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With economy in shambles, Congress gets a raise

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By Jordy Yager
December 17, 2008

A crumbling economy, more than 2 million constituents who have lost their jobs
this year, and congressional demands of CEOs to work for free did not convince
lawmakers to freeze their own pay.

Instead, they will get a $4,700 pay increase, amounting to an additional $2.5
million that taxpayers will spend on congressional salaries, and watchdog groups
are not happy about it.

“As lawmakers make a big show of forcing auto executives to accept just
$1 a year in salary, they are quietly raiding the vault for their own personal
gain,” said Daniel O’Connell, chairman of The Senior Citizens League
(TSCL), a non-partisan group. “This money would be much better spent helping
the millions of seniors who are living below the poverty line and struggling
to keep their heat on this winter.”

However, at 2.8 percent, the automatic raise that lawmakers receive is only
half as large as the 2009 cost of living adjustment of Social Security recipients.

Still, Steve Ellis, vice president of the budget watchdog Taxpayers for Common
Sense, said Congress should have taken the rare step of freezing its pay, as
lawmakers did in 2000.

“Look at the way the economy is and how most people aren’t counting
on a holiday bonus or a pay raise — they’re just happy to have gainful
employment,” said Ellis. “But you have the lawmakers who are set
up and ready to get their next installment of a pay raise and go happily along
their way.”

Member raises are often characterized as examples of wasteful spending, especially
when many constituents and businesses in members’ districts are in financial
despair.

Rep. Harry Mitchell, a first-term Democrat from Arizona, sponsored legislation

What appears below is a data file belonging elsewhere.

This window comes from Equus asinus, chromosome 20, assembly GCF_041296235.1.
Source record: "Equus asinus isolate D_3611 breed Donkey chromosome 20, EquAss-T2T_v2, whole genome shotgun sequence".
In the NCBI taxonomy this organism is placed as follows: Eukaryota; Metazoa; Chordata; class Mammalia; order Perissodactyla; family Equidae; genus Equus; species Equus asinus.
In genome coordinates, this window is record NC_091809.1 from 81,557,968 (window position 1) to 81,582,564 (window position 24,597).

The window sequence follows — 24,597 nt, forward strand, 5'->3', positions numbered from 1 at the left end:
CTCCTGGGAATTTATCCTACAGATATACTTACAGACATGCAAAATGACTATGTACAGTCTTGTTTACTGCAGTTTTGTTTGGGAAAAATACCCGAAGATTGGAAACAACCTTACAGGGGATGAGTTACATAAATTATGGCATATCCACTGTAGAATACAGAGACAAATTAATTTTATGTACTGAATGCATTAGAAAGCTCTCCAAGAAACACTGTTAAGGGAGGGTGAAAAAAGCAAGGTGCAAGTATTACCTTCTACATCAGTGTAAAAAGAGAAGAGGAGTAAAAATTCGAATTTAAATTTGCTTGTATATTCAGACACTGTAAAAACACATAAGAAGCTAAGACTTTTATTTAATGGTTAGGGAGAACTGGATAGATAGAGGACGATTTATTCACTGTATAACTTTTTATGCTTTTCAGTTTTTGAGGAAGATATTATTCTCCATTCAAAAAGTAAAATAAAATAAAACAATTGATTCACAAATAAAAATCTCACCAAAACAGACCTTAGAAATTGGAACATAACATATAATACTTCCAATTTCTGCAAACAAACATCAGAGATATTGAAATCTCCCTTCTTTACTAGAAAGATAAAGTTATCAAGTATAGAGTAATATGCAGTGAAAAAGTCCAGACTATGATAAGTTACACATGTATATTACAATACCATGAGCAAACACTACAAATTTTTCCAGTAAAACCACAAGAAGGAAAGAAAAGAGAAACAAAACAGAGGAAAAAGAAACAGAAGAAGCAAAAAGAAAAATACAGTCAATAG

earlier this year that would have prevented the automatic pay adjustments from
kicking in for members next year. But the bill, which attracted 34 cosponsors,
failed to make it out of committee.

“They don’t even go through the front door. They have it set up
so that it’s wired so that you actually have to undo the pay raise rather
than vote for a pay raise,” Ellis said.

Freezing congressional salaries is hardly a new idea on Capitol Hill.

Lawmakers have floated similar proposals in every year dating back to 1995,
and long before that. Though the concept of forgoing a raise has attracted some
support from more senior members, it is most popular with freshman lawmakers,
who are often most vulnerable.

In 2006, after the Republican-led Senate rejected an increase to the minimum
wage, Democrats, who had just come to power in the House with a slew of freshmen,
vowed to block their own pay raise until the wage increase was passed. The minimum
wage was eventually increased and lawmakers received their automatic pay hike.

In the beginning days of 1789, Congress was paid only $6 a day, which would
be about $75 daily by modern standards. But by 1965 members were receiving $30,000
a year, which is the modern equivalent of about $195,000.

Currently the average lawmaker makes $169,300 a year, with leadership making
slightly more. House Speaker Nancy Pelosi (D-Calif.) makes $217,400, while the
minority and majority leaders in the House and Senate make $188,100.

Ellis said that while freezing the pay increase would be a step in the right
direction, it would be better to have it set up so that members would have to
take action, and vote, for a pay raise and deal with the consequences, rather
than get one automatically.

“It is probably never going to be politically popular to raise Congress’s
salary,” he said. “I don’t think you’re going to find taxpayers
saying, ‘Yeah I think I should pay my congressman more’.”

Source URL: http://thehill.com/leading-the-news/with-economy-in-shambles-congress-gets-a-raise-2008-12-17.html